Bariatric surgery is associated with a statistically significant risk reduction of CV outcomes
Bariatric surgery is associated with a statistically significant risk reduction of coronary artery disease (CAD), myocardial infarction (MI), heart failure (HF) and cerebrovascular accident (CVA), according to findings from a systematic review and meta-analysis by researchers from in New York. The findings were featured in the paper, 'The Effects of Bariatric Surgery on Cardiovascular Outcomes and Cardiovascular Mortality: A Systematic Review and Meta-Analysis', published in Cureus.
The investigators carried out the meta-analysis to assess the effects of bariatric surgery on cardiovascular disease (CVD) outcomes and cardiovascular mortality, and included outcomes from Roux-en-Y gastric bypass (RYGB), sleeve gastrectomy (SG) and gastric banding (GB). The researchers included 49 studies; 32 studies were retrospective cohort studies, and other were prospective or population-based studies.
Seven studies reported effects on CAD, including 17,423 bariatric surgery patients and 43,507 controls. The effect on CAD was significant with a pooled HR of 0.68 (95% CI: 0.52-0.91) (p=0.008). Twenty-two studies reported myocardial infarction outcomes, including 23,1503 patients in the intervention group and 487,727 in the control group. The effect on MI was significant with a pooled HR of 0.53 (95% CI: 0.44-0.64) (p<0.01).
Eighteen studies reported heart failure outcomes, including 18,0961 in the intervention group and 202,891 in the control group. The effect on heart failure was significant with a pooled HR of 0.45 (95% CI: 0.37-0.55) (p<0.01). Eight studies reported atrial fibrillation outcomes, including 18,309 in the intervention group and 32,933 in the control group. The effect on atrial fibrillation was not significant with a pooled HR of 0.81 (95% CI: 0.65-1.01) (p=0.07 Twenty-three studies reported cerebrovascular accident (CVA) outcomes, including 238,472 subjects and 513,848 controls. The effect on CVA was significant with a pooled HR of 0.68 (95% CI: 0.59-0.78) (p<0.01).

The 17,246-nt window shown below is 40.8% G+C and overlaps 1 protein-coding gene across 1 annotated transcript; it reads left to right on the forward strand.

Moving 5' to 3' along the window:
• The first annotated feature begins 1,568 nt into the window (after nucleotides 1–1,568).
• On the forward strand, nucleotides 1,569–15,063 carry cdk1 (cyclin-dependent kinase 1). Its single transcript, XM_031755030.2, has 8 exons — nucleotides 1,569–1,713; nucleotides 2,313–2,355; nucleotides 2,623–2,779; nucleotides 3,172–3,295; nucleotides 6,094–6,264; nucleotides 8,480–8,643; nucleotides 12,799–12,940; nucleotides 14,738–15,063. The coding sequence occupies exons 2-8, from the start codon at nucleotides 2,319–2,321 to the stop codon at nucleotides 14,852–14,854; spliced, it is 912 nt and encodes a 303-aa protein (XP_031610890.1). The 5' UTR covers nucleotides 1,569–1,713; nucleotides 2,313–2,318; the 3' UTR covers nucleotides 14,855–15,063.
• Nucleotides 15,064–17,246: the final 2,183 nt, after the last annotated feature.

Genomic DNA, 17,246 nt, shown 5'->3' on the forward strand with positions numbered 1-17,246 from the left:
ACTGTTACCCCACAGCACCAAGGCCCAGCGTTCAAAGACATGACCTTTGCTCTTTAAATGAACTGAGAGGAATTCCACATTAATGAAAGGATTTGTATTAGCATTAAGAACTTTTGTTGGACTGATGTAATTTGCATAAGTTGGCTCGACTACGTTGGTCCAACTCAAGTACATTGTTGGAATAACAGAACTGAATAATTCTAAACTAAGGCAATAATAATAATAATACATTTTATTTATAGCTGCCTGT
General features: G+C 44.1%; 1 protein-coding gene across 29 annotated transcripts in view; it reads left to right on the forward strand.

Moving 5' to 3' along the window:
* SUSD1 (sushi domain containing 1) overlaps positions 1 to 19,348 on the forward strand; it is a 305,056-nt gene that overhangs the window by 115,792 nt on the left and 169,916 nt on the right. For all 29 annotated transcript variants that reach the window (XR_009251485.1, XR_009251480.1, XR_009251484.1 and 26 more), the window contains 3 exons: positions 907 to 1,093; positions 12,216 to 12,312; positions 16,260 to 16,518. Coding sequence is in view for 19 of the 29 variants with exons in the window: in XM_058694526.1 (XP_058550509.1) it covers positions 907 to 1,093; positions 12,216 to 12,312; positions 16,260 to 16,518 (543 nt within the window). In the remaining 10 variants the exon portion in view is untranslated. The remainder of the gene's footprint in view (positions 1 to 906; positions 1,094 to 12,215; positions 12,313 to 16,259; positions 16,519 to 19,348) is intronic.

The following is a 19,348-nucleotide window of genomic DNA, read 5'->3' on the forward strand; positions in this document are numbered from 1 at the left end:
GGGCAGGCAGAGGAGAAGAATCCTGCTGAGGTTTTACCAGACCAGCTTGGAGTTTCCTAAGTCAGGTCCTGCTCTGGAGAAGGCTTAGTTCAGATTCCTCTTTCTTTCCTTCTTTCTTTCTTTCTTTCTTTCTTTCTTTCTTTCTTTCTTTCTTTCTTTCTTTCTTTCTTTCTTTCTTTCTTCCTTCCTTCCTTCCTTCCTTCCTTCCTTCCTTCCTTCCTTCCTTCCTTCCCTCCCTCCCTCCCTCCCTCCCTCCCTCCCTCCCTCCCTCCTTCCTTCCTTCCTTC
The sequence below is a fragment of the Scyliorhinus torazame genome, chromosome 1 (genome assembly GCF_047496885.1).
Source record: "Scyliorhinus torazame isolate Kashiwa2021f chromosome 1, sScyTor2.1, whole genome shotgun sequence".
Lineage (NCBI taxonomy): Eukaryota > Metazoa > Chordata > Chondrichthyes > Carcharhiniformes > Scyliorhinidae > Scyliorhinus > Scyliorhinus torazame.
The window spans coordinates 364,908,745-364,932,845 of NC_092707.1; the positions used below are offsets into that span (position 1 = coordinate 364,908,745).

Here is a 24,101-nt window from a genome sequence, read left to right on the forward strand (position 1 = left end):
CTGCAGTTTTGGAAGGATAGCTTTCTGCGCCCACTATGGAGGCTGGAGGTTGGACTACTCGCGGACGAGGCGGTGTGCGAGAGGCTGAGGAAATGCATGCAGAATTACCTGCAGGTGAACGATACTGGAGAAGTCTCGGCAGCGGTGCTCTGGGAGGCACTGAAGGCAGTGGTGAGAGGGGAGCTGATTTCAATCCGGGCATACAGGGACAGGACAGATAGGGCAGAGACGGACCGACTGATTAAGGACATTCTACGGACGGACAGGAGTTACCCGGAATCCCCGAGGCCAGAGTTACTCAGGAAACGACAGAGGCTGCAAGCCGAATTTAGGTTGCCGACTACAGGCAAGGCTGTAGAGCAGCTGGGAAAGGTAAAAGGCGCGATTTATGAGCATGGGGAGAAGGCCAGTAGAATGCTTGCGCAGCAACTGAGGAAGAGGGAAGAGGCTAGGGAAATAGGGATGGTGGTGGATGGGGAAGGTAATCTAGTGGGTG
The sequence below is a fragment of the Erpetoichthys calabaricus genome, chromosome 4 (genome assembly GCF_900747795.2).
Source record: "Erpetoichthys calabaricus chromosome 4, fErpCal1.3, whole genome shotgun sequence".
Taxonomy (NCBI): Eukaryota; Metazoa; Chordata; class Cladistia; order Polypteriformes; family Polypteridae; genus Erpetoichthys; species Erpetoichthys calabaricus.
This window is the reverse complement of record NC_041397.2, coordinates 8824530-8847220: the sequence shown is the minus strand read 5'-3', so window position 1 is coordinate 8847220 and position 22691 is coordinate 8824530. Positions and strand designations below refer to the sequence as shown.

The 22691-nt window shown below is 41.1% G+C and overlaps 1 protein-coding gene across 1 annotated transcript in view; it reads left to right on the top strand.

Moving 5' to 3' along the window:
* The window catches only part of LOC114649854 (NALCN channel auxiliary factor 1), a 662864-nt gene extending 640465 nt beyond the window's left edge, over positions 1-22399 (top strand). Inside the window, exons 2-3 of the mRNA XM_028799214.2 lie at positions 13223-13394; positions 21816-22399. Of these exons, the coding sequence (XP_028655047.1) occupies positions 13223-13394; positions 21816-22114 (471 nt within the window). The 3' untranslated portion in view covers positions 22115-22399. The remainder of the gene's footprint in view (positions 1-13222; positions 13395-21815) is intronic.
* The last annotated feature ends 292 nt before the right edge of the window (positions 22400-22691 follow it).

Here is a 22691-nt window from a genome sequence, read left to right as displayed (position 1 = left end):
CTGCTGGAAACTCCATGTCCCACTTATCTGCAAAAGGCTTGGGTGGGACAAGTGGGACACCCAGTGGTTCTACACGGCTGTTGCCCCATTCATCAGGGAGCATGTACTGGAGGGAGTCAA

Twenty-six studies reported cardiovascular disease-specific mortality, including 157,750 in the surgery group and 643,770 in the control groups. The effect on cardiovascular disease (CVD) mortality was significant with a pooled HR of 0.48 (95% CI: 0.40-0.57) (p<0.01).
“In this updated meta-analysis, we analysed six major long-term cardiovascular outcomes post-bariatric surgery. Five outcomes including CAD, MI, HF, CVA, and CVD mortality showed a significant risk reduction, whereas atrial fibrillation showed a non-significant risk reduction,” the authors stated.
“Although the management of obesity requires a multimodal approach, recognizing the necessity for bariatric surgery early in the disease course is important. Both the physician and the patients should be aware of the treatment strategies to make a well-informed decision…” the authors concluded. “Further research needs to be conducted to determine if these individual procedures have better overall outcomes than one another.”
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